Akasha at LFF 2018
Tuesday 16 October 2018, by
Making the most of the seasonal break in the conflict in Sudan, when the heavy rains and mud make it impossible to fight, filmmaker Hajooj Kuka enrolled the dwellers of a village in the Nuba Mountains to make this offbeat comedy that celebrates the resilience and spirit of those village communities.
Following an argument with his exasperated girlfriend Lina, Adnan legs it out of the bedroom leaving behind Nancy, his beloved AK-47. He ends up running into Adsi, who’s dodging the Kasha, the yearly round-up of soldiers, that Adnan has escaped. The truants then embark on a 24h risky yet comedic quest to reunite Adnan with his gun and with Lina.
Kuka’s previous film was the documentary Beats of the Antonov, which focused on the way music in particular helped local populations in Sudan deal with and navigate life in a war zone. According to him, the people were constantly and actively seeking out the moments in which they could party. It’s this lightness and emphasis on celebration that motivated him to make his next film a comedy.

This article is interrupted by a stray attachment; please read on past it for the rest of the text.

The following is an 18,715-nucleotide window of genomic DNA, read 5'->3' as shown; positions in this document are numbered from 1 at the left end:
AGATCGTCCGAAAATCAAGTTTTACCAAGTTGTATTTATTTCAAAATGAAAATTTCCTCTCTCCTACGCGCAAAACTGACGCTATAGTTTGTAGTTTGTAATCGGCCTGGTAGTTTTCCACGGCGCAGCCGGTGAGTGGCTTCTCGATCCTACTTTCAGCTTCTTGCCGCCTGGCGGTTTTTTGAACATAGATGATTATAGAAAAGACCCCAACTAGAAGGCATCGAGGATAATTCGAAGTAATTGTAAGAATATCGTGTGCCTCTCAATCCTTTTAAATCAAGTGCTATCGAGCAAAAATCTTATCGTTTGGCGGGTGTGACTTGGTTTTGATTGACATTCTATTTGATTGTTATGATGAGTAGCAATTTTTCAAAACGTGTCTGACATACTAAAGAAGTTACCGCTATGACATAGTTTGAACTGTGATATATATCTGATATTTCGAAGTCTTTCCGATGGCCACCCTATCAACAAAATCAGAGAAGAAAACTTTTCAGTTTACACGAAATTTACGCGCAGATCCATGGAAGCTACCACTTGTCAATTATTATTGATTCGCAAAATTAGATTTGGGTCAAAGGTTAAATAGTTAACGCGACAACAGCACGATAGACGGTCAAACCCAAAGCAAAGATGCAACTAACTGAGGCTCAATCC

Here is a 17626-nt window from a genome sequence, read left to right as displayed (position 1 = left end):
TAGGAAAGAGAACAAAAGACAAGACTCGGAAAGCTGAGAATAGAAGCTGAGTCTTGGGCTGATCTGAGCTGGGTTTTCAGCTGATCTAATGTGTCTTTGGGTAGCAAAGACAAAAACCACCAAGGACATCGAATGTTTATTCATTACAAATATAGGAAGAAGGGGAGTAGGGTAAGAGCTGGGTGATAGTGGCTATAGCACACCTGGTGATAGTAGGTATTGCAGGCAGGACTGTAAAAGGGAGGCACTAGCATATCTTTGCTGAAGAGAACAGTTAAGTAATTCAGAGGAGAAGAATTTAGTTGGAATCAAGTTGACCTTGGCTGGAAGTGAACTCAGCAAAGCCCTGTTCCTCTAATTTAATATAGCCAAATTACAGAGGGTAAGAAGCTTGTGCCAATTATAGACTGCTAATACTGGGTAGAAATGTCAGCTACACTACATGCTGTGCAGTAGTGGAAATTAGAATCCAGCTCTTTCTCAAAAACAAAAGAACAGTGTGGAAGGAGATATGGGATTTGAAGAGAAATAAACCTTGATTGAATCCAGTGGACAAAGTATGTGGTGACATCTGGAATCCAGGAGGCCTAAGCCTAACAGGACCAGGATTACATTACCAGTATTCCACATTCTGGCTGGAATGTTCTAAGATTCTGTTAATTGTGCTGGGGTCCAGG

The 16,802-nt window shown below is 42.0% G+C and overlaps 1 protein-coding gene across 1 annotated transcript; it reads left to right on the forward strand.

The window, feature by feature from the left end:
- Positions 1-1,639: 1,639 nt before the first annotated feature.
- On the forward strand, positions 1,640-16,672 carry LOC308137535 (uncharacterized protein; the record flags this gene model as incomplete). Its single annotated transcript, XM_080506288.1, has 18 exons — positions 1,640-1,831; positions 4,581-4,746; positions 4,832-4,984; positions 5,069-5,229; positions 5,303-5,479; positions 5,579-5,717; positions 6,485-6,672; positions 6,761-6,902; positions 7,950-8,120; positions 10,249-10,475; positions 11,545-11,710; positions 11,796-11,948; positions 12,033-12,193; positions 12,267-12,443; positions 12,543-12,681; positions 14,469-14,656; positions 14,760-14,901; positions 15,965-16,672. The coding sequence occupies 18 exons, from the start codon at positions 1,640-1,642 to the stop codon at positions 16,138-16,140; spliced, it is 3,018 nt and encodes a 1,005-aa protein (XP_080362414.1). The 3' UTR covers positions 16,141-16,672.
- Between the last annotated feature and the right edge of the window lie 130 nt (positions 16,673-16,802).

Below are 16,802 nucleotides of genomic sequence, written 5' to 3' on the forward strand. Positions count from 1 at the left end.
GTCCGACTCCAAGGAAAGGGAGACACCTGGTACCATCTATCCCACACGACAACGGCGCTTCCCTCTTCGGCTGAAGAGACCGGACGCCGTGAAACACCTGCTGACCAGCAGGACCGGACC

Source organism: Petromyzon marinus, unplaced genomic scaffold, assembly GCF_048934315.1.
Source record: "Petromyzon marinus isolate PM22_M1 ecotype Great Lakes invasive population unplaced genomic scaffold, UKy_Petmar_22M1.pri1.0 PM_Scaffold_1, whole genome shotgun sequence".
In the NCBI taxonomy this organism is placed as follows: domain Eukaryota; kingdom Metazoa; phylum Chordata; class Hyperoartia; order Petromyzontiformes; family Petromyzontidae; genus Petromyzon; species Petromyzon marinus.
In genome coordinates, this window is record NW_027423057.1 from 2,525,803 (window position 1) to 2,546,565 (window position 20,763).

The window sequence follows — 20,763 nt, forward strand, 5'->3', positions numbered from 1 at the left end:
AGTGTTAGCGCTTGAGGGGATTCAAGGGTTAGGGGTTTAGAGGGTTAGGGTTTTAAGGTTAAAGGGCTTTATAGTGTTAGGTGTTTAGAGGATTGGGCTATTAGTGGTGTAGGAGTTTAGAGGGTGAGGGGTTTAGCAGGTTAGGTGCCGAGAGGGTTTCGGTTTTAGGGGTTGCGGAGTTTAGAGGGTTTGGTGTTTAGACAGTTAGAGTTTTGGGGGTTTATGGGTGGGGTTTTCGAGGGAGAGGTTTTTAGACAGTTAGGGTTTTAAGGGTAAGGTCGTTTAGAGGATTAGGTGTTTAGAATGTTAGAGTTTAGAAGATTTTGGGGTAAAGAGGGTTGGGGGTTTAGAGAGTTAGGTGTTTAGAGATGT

During those in-between periods of respite in the rainy season, Kuka organised drama workshops with young people in the area. He ended up making Akasha with those very same people, who make up the cast and crew. Kamal Ramadan who plays Adnan was the sound engineer on their previous shorts and Kuka thought it only fair that he should finally get an acting part, so cast him as the lead. In the words of its director, the film is a "work of love" for and by this community. Kuka filmed longer scenes just to allow everyone to appear in the film. He even cast Makala as the bride to give her the chance to experience the wedding celebration she never had in real life.
The film is impressive on many levels. Kuka’s cinematography highlights the beauty of the landscape and, considering the very numerous hurdles the team faced, they created well polished, technically impressive film. It’s also funny and well-crafted, with moments of sharp observational comedy, paying homage in particular to the resilience and the powerful social and political role of the women in that part of the country.
Find more information on the film’s official website or get in touch with us directly if you have any questions you’d like to ask the director.